# C++ std::set std::priority_queue

**2022-12-18**Last modified:

**2023-04-05**

**Table of contents**

Since both `std::priority_queue`

and `std::set`

(and `std::multiset`

)
are data containers that store elements and allow you to access them
in an *ordered* fashion, and have same insertion complexity **O(log N)**,
what are the advantages of using one over the other (or, what kind
of situations call for the one or the other?)?

While I know that the underlying structures are different, I am not as much interested in the difference in their implementation as I am in the comparison their performance and suitability for various uses.

Note: I know about the no-duplicates in a set. Thatâ€™s why I also
mentioned `std::multiset`

since it has the exactly same behavior as the
`std::set`

but can be used where the data stored is allowed to compare
as equal elements.

`std::priority_queue`

allows to do the following:

- Insert an element
**O(log N)** - Get the smallest element
**O(1)** - Erase the smallest element
**O(log N)**

while `std::set`

has more possibilities:

- Insert any element
**O(log N)**and the constant is greater than in`std::priority_queue`

- Find any element
**O(log N)** - Find an element,
`>=`

than the one your are looking for**O(log N)**(lower_bound) - Erase any element
**O(log N)** - Erase any element by its iterator
**O(1)** - Move to previous/next element in sorted order
**O(1)** - Get the smallest element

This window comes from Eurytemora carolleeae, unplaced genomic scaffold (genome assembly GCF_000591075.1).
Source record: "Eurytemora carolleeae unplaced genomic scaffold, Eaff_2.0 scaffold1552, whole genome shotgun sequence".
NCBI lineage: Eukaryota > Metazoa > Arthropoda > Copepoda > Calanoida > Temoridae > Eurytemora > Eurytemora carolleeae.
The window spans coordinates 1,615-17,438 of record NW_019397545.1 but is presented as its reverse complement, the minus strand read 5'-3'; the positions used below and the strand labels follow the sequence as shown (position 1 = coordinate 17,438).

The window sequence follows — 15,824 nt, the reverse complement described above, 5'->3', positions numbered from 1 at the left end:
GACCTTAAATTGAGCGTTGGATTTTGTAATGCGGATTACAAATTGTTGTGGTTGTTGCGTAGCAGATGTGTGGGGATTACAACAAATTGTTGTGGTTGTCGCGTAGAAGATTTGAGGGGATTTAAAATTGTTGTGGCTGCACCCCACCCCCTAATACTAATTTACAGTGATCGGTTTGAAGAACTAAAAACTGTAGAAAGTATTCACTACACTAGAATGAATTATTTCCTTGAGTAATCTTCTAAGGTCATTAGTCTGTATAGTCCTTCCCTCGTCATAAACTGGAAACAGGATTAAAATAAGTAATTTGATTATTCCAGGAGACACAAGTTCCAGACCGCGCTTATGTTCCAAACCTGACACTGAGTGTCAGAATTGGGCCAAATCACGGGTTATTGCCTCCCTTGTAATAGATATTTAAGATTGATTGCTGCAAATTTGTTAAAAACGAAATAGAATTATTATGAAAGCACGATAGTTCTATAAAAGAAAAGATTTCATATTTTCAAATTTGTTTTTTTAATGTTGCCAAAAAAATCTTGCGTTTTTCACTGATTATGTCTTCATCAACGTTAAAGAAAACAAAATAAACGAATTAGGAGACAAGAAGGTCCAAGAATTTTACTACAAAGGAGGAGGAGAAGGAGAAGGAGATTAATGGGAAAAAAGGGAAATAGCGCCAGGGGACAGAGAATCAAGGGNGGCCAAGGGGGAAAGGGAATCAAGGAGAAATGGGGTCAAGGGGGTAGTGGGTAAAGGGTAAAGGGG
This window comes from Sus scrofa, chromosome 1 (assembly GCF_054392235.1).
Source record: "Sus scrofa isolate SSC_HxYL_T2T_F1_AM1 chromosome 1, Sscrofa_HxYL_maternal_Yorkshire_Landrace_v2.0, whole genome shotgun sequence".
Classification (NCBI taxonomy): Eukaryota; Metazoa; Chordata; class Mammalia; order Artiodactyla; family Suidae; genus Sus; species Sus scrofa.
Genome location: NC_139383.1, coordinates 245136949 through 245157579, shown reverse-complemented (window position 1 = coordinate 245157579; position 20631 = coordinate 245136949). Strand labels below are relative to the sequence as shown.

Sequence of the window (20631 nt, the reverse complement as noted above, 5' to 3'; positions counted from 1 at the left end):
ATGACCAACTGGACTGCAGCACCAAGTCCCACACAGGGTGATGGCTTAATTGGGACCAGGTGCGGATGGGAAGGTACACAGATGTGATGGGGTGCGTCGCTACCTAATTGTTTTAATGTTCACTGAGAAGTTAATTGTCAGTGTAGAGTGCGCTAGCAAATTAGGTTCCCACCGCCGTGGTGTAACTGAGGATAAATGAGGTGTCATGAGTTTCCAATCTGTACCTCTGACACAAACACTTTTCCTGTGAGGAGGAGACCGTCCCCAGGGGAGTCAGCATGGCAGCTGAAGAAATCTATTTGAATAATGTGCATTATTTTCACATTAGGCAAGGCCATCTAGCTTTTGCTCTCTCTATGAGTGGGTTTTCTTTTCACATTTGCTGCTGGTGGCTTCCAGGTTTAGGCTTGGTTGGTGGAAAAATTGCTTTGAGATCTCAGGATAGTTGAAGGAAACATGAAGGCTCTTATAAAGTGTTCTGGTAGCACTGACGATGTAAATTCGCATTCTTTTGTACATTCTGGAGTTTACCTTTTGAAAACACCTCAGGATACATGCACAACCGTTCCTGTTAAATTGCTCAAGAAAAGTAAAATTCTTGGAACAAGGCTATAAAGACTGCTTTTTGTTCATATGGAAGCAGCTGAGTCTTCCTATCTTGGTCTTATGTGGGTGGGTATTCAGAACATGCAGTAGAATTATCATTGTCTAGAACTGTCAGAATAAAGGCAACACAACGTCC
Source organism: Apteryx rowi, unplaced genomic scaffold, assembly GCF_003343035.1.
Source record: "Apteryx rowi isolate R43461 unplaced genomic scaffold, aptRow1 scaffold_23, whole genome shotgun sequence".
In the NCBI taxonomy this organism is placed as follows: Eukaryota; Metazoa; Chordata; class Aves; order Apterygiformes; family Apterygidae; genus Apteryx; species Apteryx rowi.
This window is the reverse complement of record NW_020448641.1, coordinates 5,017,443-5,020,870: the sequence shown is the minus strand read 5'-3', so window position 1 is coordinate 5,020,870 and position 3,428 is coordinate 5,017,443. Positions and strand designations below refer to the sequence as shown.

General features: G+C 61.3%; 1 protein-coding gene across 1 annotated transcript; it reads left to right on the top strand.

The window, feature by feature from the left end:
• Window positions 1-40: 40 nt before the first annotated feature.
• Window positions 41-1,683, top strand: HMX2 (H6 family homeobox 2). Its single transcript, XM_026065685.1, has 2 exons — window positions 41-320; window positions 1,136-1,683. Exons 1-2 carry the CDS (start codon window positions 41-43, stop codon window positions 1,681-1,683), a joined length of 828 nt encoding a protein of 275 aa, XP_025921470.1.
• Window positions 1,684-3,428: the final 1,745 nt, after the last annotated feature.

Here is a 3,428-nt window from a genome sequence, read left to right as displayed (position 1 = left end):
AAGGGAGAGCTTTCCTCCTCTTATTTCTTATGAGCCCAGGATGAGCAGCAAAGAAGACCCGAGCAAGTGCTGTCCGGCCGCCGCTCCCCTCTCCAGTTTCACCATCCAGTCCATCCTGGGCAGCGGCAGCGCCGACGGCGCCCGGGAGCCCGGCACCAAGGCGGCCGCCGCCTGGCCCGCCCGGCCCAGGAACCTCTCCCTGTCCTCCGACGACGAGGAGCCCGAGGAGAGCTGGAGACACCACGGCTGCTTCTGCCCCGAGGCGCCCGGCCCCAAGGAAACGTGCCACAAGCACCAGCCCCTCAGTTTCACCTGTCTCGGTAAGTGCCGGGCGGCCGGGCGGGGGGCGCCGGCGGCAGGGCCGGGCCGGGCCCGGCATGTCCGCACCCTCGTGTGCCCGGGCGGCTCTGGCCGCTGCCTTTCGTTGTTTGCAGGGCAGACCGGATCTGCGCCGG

**O(1)** - Get the largest element
**O(1)**

A priority queue only gives you access to one element in sorted order - i.e., you can get the highest priority item, and when you remove that, you can get the next highest priority, and so on. A priority queue also allows duplicate elements, so itâ€™s more like a multiset than a set.

[Edit: As @Tadeusz Kopec pointed out, building a heap is also linear on the number of items in the heap, where building a set is O(N log N) unless itâ€™s being built from a sequence thatâ€™s already ordered (in which case it is also linear).]

A set allows you full access in sorted order, so you can, for example, find two elements somewhere in the middle of the set, then traverse in order from one to the other.

set/multiset are generally backed by a binary tree. http://en.wikipedia.org/wiki/Binary_tree

priority_queue is generally backed by a heap. http://en.wikipedia.org/wiki/Heap_(data_structure)

So the question is really when should you use a binary tree instead of a heap?

Both structures are laid out in a tree, however the rules about the relationship between anscestors are different.

We will call the positions P for parent, L for left child, and R for right child.

In a binary tree L < P < R.

In a heap P < L and P < R

So binary trees sort â€śsidewaysâ€ť and heaps sort â€śupwardsâ€ť.

So if we look at this as a triangle than in the binary tree L,P,R are completely sorted, whereas in the heap the relationship between L and R is unknown (only their relationship to P).

This has the following effects:

If you have an unsorted array and want to turn it into a binary tree it takes O(nlogn) time. If you want to turn it into a heap it only takes O(N) time, (as it just compares to find the extreme element)

Heaps are more efficient if you only need the extreme element (lowest or highest by some comparison function). Heaps only do the comparisons (lazily) necessary to determine the extreme element.

Binary trees perform the comparisons necessary to order the entire collection, and keep the entire collection sorted all-the-time.

Heaps have constant-time lookup (peek) of lowest element, binary trees have logarithmic time lookup of lowest element.

```
// template <class T, class Container = vector<T>, class Compare =
// less<typename Container::value_type> > class priority_queue;
```

## Possible output

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```